This term had been used during World War II by German Propaganda Minister Joseph Goebbels and later Count Lutz Schwerin von Krosigk in the last days of the war; however, its use was hugely popularised by Winston Churchill, who used it in his famous "Sinews of Peace" address March 5, 1946 at Westminster College in Fulton, Missouri:
From Stettin in the Baltic to Trieste in the Adriatic an iron curtain has descended across the Continent. Behind that line lie all the capitals of the ancient states of Central and Eastern Europe. Warsaw, Berlin, Prague, Vienna, Budapest, Belgrade, Bucharest and Sofia; all these famous cities and the populations around them lie in what I must call the Soviet sphere, and all are subject, in one form or another, not only to Soviet influence but to a very high and in some cases increasing measure of control from Moscow.
Although some countries were officially neutral, they were classified according to the nature of their political and economical systems. This division has largely defined the popular perception and understanding of Western Europe and its borders with Eastern Europe till this day.
Modern political developments[edit | edit source]
The world changed dramatically with the fall of the "Iron Curtain" in 1989. The Federal Republic of Germany peacefully absorbed the German Democratic Republic, leading to the German reunification. COMECON and the Warsaw Pact were dissolved, and in 1991, the Soviet Union ceased to exist. Several countries which had been part of the Soviet Union regained their full independence.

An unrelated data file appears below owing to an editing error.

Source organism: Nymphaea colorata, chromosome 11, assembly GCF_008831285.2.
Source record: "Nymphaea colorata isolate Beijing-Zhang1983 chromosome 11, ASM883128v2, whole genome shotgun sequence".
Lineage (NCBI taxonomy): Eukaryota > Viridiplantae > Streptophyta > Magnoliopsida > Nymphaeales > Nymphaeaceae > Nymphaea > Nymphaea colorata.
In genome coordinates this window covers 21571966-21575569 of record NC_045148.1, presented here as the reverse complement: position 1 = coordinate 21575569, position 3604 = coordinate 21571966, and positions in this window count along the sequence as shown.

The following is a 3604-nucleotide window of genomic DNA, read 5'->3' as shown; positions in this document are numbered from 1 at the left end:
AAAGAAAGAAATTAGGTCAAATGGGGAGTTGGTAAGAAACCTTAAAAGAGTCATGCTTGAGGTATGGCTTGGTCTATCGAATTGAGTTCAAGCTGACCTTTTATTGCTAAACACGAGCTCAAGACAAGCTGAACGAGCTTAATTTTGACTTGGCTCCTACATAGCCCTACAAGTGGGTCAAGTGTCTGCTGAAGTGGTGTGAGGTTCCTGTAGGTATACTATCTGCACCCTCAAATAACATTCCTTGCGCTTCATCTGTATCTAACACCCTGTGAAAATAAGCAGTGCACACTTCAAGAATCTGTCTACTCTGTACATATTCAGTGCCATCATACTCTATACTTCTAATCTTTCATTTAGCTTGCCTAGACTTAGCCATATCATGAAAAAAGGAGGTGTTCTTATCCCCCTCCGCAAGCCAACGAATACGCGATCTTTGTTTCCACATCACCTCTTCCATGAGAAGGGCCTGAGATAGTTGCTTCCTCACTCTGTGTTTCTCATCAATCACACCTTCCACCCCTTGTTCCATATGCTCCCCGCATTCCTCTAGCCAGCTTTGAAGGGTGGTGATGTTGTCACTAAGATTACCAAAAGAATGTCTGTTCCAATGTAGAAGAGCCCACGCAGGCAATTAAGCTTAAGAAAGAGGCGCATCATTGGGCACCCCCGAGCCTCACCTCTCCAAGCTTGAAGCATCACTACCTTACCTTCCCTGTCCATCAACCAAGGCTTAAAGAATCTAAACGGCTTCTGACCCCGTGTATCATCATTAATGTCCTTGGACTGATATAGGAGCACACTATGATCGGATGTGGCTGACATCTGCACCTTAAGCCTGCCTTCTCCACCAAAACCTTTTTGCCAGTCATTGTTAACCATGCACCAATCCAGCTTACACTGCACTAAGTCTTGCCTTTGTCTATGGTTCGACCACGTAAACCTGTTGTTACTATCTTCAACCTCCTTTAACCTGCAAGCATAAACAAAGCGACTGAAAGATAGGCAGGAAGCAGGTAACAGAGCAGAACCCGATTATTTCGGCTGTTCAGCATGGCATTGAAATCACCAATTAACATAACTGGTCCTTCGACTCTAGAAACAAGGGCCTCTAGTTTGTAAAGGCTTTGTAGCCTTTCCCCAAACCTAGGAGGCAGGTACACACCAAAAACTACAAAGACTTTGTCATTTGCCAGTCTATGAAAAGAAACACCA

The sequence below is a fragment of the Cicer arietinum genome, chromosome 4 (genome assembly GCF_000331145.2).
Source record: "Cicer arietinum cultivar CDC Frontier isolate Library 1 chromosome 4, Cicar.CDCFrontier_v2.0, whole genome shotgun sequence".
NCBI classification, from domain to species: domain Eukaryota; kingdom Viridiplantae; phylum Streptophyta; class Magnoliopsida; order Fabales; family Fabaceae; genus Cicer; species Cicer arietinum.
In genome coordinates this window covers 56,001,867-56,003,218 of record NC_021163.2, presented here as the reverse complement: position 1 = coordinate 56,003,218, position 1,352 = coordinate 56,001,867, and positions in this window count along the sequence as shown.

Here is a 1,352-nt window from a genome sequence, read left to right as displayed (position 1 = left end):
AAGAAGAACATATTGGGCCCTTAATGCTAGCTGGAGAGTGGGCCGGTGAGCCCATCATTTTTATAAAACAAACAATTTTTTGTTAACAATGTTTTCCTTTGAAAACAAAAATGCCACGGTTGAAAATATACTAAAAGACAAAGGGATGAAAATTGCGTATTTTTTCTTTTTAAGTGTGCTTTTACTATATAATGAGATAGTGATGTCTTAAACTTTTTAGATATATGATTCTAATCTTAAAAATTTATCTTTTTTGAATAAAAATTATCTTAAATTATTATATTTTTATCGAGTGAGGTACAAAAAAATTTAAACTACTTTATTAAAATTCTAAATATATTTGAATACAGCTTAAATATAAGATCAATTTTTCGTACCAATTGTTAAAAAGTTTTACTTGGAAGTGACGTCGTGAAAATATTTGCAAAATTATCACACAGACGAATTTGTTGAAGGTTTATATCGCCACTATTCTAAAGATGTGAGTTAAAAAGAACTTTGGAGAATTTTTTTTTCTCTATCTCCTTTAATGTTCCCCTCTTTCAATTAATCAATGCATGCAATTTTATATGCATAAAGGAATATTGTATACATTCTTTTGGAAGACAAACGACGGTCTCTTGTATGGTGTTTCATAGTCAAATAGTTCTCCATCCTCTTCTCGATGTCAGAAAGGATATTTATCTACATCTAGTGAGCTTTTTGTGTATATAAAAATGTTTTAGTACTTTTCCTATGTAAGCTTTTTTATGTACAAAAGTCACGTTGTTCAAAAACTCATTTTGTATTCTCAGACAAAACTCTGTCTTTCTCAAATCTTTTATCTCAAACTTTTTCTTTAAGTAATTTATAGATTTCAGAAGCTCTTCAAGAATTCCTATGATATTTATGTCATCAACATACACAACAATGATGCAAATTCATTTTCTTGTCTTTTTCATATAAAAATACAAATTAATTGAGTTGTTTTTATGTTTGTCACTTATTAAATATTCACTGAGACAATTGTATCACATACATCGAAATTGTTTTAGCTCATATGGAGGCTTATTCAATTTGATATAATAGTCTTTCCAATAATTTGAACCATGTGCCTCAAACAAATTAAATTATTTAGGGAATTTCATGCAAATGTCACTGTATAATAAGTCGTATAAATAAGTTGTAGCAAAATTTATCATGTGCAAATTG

Although the term Western Europe was largely a term of the Cold War, it still remains much in use. The term is commonly used in the media and in everyday use both in "western" and other regions of Europe.
United Nations[edit | edit source]
The United Nations Statistics Division published in 2011 considers Western Europe to consist of the following nine countries, except in the case of United Nations Regional Groups, in which the term also includes northern and southern Europe:
According to the UN Statistics Division, the assignment of countries or areas to specific groupings is for statistical convenience and does not imply any assumption regarding political or other affiliation of countries or territories by the United Nations.
Population of Western Europe[edit | edit source]
|-/+ of Population||Percent change||Capital|
See also[edit | edit source]
References[edit | edit source]
- ^ "Composition of macro geographical (continental) regions, geographical sub-regions, and selected economic and other groupings". United Nations Statistics Division. 2011-09-20. http://unstats.un.org/unsd/methods/m49/m49regin.htm#europe. Retrieved 2012-07-19.
- ^ "Standard Country and Area Codes Classifications (M49)". United Nations Statistics Division. http://unstats.un.org/unsd/methods/m49/m49.htm. Retrieved 2012-07-19.
- ^ "EUROPE, GEOGRAPHICAL AND POLITICAL - National Geographic Style Manual". Stylemanual.ngs.org. 1993-11-01. http://stylemanual.ngs.org/home/E/europe-geographical-and-political. Retrieved 2012-07-19.
Sources[edit | edit source]